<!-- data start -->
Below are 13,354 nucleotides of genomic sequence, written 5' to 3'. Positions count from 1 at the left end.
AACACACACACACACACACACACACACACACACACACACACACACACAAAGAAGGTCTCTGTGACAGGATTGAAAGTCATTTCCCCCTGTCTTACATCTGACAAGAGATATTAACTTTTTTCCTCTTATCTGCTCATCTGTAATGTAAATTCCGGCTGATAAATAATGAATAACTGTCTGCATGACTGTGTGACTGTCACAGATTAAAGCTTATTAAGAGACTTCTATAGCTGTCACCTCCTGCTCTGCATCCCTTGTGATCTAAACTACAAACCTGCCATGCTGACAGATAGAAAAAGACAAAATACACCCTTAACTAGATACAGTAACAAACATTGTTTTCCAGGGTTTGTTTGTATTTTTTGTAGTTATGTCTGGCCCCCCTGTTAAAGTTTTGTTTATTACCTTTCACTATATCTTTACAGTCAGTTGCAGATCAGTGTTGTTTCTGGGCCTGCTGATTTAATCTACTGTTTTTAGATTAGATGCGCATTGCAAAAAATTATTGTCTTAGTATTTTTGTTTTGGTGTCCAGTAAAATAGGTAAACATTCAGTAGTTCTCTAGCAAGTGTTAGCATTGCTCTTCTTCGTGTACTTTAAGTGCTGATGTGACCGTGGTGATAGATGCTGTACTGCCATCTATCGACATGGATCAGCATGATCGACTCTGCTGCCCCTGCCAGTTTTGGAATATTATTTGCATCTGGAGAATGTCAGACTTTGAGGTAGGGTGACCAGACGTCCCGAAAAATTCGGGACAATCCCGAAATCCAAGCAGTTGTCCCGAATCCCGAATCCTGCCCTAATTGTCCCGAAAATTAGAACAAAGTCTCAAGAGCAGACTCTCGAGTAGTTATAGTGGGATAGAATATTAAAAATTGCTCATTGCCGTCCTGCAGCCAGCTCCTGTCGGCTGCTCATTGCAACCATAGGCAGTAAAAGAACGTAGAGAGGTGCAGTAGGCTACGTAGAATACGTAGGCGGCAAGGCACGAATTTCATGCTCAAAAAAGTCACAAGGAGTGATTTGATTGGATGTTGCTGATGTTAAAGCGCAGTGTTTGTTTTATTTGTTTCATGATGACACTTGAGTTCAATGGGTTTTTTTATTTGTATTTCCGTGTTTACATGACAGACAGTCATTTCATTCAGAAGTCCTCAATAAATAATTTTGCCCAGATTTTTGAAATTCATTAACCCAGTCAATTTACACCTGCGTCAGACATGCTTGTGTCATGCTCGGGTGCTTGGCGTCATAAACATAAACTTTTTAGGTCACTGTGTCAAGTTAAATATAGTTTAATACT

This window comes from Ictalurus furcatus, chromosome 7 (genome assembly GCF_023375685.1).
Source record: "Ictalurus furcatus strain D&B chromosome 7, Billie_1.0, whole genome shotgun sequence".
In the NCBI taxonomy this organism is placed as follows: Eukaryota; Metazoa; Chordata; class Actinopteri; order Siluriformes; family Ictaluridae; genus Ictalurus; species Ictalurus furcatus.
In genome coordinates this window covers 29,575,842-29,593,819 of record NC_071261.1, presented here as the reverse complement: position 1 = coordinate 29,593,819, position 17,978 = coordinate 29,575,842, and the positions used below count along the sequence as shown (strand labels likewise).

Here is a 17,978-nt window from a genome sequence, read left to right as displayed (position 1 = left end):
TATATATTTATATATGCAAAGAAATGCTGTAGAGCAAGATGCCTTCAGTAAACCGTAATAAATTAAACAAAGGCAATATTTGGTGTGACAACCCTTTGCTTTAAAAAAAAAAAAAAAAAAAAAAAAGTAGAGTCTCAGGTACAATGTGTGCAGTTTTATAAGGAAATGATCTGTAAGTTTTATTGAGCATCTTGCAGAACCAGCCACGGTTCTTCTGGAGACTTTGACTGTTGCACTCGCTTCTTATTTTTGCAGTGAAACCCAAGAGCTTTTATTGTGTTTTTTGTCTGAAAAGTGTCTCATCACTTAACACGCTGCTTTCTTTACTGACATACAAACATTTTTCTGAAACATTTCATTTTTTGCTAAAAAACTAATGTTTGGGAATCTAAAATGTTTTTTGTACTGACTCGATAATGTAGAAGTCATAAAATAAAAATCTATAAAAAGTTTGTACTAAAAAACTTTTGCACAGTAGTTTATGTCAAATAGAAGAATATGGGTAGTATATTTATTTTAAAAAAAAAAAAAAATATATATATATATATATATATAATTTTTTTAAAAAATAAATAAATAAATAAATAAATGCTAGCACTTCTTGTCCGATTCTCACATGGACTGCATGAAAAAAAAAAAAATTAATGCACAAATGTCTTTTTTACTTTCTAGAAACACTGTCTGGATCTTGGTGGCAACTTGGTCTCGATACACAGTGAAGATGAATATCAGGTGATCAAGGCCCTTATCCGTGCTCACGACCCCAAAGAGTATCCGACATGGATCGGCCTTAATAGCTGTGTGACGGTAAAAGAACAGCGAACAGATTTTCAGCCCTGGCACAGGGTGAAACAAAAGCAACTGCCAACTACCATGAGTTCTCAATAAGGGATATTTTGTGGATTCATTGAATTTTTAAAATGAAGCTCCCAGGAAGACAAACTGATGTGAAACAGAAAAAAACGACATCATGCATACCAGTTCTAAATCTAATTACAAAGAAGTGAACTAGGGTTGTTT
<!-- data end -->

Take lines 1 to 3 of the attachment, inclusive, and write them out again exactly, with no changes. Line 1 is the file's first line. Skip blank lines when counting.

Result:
Below are 13,354 nucleotides of genomic sequence, written 5' to 3'. Positions count from 1 at the left end.
AACACACACACACACACACACACACACACACACACACACACACACACAAAGAAGGTCTCTGTGACAGGATTGAAAGTCATTTCCCCCTGTCTTACATCTGACAAGAGATATTAACTTTTTTCCTCTTATCTGCTCATCTGTAATGTAAATTCCGGCTGATAAATAATGAATAACTGTCTGCATGACTGTGTGACTGTCACAGATTAAAGCTTATTAAGAGACTTCTATAGCTGTCACCTCCTGCTCTGCATCCCTTGTGATCTAAACTACAAACCTGCCATGCTGACAGATAGAAAAAGACAAAATACACCCTTAACTAGATACAGTAACAAACATTGTTTTCCAGGGTTTGTTTGTATTTTTTGTAGTTATGTCTGGCCCCCCTGTTAAAGTTTTGTTTATTACCTTTCACTATATCTTTACAGTCAGTTGCAGATCAGTGTTGTTTCTGGGCCTGCTGATTTAATCTACTGTTTTTAGATTAGATGCGCATTGCAAAAAATTATTGTCTTAGTATTTTTGTTTTGGTGTCCAGTAAAATAGGTAAACATTCAGTAGTTCTCTAGCAAGTGTTAGCATTGCTCTTCTTCGTGTACTTTAAGTGCTGATGTGACCGTGGTGATAGATGCTGTACTGCCATCTATCGACATGGATCAGCATGATCGACTCTGCTGCCCCTGCCAGTTTTGGAATATTATTTGCATCTGGAGAATGTCAGACTTTGAGGTAGGGTGACCAGACGTCCCGAAAAATTCGGGACAATCCCGAAATCCAAGCAGTTGTCCCGAATCCCGAATCCTGCCCTAATTGTCCCGAAAATTAGAACAAAGTCTCAAGAGCAGACTCTCGAGTAGTTATAGTGGGATAGAATATTAAAAATTGCTCATTGCCGTCCTGCAGCCAGCTCCTGTCGGCTGCTCATTGCAACCATAGGCAGTAAAAGAACGTAGAGAGGTGCAGTAGGCTACGTAGAATACGTAGGCGGCAAGGCACGAATTTCATGCTCAAAAAAGTCACAAGGAGTGATTTGATTGGATGTTGCTGATGTTAAAGCGCAGTGTTTGTTTTATTTGTTTCATGATGACACTTGAGTTCAATGGGTTTTTTTATTTGTATTTCCGTGTTTACATGACAGACAGTCATTTCATTCAGAAGTCCTCAATAAATAATTTTGCCCAGATTTTTGAAATTCATTAACCCAGTCAATTTACACCTGCGTCAGACATGCTTGTGTCATGCTCGGGTGCTTGGCGTCATAAACATAAACTTTTTAGGTCACTGTGTCAAGTTAAATATAGTTTAATACT

This window comes from Ictalurus furcatus, chromosome 7 (genome assembly GCF_023375685.1).